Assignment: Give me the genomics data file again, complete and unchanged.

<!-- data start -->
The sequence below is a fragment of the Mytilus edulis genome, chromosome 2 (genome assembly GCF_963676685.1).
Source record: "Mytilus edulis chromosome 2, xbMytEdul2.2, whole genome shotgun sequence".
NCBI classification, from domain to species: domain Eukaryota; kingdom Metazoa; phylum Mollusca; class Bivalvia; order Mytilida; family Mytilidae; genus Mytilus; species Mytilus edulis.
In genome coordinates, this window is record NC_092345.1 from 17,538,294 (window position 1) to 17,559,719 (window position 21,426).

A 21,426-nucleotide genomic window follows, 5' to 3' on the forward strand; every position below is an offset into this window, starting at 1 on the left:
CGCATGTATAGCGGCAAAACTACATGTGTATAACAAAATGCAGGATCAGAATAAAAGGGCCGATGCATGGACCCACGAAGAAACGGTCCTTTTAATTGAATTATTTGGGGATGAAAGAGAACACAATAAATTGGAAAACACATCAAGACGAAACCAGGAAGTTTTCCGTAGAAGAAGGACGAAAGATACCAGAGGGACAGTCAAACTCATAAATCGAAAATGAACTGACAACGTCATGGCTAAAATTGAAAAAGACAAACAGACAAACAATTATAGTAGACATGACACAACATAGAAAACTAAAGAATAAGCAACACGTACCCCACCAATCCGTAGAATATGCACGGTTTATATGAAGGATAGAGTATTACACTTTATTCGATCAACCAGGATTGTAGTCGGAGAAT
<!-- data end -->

The sequence below is a fragment of the Mytilus edulis genome, chromosome 2 (genome assembly GCF_963676685.1).
Source record: "Mytilus edulis chromosome 2, xbMytEdul2.2, whole genome shotgun sequence".
NCBI classification, from domain to species: domain Eukaryota; kingdom Metazoa; phylum Mollusca; class Bivalvia; order Mytilida; family Mytilidae; genus Mytilus; species Mytilus edulis.
In genome coordinates, this window is record NC_092345.1 from 17,538,294 (window position 1) to 17,559,719 (window position 21,426).

A 21,426-nucleotide genomic window follows, 5' to 3' on the forward strand; every position below is an offset into this window, starting at 1 on the left:
CGCATGTATAGCGGCAAAACTACATGTGTATAACAAAATGCAGGATCAGAATAAAAGGGCCGATGCATGGACCCACGAAGAAACGGTCCTTTTAATTGAATTATTTGGGGATGAAAGAGAACACAATAAATTGGAAAACACATCAAGACGAAACCAGGAAGTTTTCCGTAGAAGAAGGACGAAAGATACCAGAGGGACAGTCAAACTCATAAATCGAAAATGAACTGACAACGTCATGGCTAAAATTGAAAAAGACAAACAGACAAACAATTATAGTAGACATGACACAACATAGAAAACTAAAGAATAAGCAACACGTACCCCACCAATCCGTAGAATATGCACGGTTTATATGAAGGATAGAGTATTACACTTTATTCGATCAACCAGGATTGTAGTCGGAGAAT